Sunday, October 24, 2021

Crowd funding as an alternative source of project financing

It is possible that the pace of infrastructural development could have been largely inhibited by the restricted path of funding. Outside funding of infrastructure development projects by financial institutions, a large chunk of development projects are determined by the national budget.

Due to the constrained nature of government’s financial resources a sizeable number of projects are often shelved, which retards the pace of development. Had alternative avenues opened up early on, a more robust and thriving infrastructural landscape would have evolved in Botswana. The Public Private Partnership (PPP) policy was adopted by Parliament in 2009 to serve as an alternative source of financing for large scale projects such as roads, hospitals and schools. PPPs allow for procurement and financing of public infrastructural projects through allocation and use of resources between the public and private sectors. Over time, the benefits of PPPs in Botswana have proven to be illusory as this initiative has never really taken off. But PPPs remain relevant because of the increasing pressure to deliver public services infrastructure to meet the growing demands of communities.

Recently, there has emerged a ‘newer’ form of financing, termed crowd funding. Carlos Chima, Chief Marketing Officer of Realty Africa argues however that crowd funding is not necessarily new as it has been practised within the African community set-up. The difference today, he says, is just the use of the term ‘crowd funding.’ To illustrate his point, Chima gave an example of the University of Botswana (UB), an institution that was initially funded through contributions by Batswana of various items (goats, maize meal and cows) that were translated to monetary value. Crowd funding entails funding a project through monetary contributions pooled from a large number of people. Realty Africa therefore provides an online market place where property developers and investors can interact, the result of which is property developments. On his visit to Botswana, Chima identified property development opportunities which he later said in an interview with Sunday Standard can be exploited through Realty Africa.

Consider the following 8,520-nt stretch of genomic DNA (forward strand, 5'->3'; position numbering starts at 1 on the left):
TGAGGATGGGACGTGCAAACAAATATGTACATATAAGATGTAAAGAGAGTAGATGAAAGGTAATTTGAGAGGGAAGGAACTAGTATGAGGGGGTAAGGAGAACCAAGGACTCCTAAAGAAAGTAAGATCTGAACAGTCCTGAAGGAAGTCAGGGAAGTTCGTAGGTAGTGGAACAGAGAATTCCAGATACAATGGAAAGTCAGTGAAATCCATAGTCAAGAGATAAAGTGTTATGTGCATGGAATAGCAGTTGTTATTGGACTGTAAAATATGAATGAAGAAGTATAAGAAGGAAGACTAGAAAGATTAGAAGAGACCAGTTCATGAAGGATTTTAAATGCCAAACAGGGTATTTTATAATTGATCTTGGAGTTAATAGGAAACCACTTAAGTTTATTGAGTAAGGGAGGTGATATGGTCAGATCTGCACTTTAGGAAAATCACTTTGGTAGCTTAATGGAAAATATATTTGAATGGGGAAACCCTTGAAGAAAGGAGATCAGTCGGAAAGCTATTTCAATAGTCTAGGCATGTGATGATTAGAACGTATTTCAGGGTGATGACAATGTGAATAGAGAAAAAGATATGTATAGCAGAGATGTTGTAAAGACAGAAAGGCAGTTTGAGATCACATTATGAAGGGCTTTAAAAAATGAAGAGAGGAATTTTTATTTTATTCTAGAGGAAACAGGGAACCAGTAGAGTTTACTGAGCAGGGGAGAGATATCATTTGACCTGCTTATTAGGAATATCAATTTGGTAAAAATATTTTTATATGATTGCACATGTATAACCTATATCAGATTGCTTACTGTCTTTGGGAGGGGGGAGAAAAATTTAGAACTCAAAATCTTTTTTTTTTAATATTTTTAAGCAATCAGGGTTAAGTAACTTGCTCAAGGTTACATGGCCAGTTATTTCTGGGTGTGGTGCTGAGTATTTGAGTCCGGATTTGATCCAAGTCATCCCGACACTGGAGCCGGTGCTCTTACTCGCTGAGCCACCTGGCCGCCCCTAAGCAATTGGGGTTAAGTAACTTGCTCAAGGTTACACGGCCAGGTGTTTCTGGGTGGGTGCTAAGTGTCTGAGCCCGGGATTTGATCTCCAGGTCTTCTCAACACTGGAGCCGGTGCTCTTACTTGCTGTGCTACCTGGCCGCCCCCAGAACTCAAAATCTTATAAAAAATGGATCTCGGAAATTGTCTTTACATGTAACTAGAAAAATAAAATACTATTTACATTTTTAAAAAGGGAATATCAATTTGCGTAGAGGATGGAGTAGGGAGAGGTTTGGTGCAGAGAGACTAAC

“What we offer is an alternative funding approach. Wherein, the developer is able to pitch their idea to the broader community so they can invest in their project. The power of technology enables Batswana to access property development opportunities and alternative funding options,” he said.

Chima said there’s a great deal of interest by the local market to pursue these opportunities. Given that mobilization of resources takes place within an online market, consideration of the risk involved in the flow of funds from investors to property developers is important. Chima explained in that regard that Realty Africa has put measures in place to minimize the risk.

“We do this by using third party independent service providers such as Deloitte to conduct checks on the developer and the viability of the project. We also hold the title deeds through a fiduciary agent to protect the investor. To further enhance investor protection we make use of Barclays Bank’s escrow accounts. What this does is ensure that investor funds cannot be mishandled by both Realty Africa and the developers. This is because escrow accounts must have pre-agreed terms for the funds to be accessed. In addition, we have an independent third party in the form of independent assessors to check the progress of the build and sign off at each stage. Therefore funds are disbursed in tranches,” explained Chima.

He further said returns to investors are determined strictly by the developer, which generally must reflect country risk profile and must be in line with market conditions as demonstrated by the business proposal. The minimum investment amount is US$ 1,000, which however depends on the size of the project. Crowd funding covers any viable property developments which includes cluster homes, eco-lodges, hotels, student housing, gas stations and museums. Chima highlighted that Realty Africa accepts investors’ contributions in their respective currencies, making it the world’s first multi-currency property crowd funding platform.

“What this means is that a developer has three months to raise funding. During this period the funds will be held in an escrow account in currency of origin as long as they are USD, EUR, GBP, ZAR and HKD. In the event that a project is not successful, investors who provided the initial funding will be reimbursed,” he said.

Realty Africa offers alternative funding options for various infrastructural projects in a market where funding limitations, coupled with inadequacies in the national budget and failure of PPPs to take off have resulted in deprivation of communities. Perhaps other forms of funding outside the traditional funding methods should seriously be considered, starting with Realty Africa.


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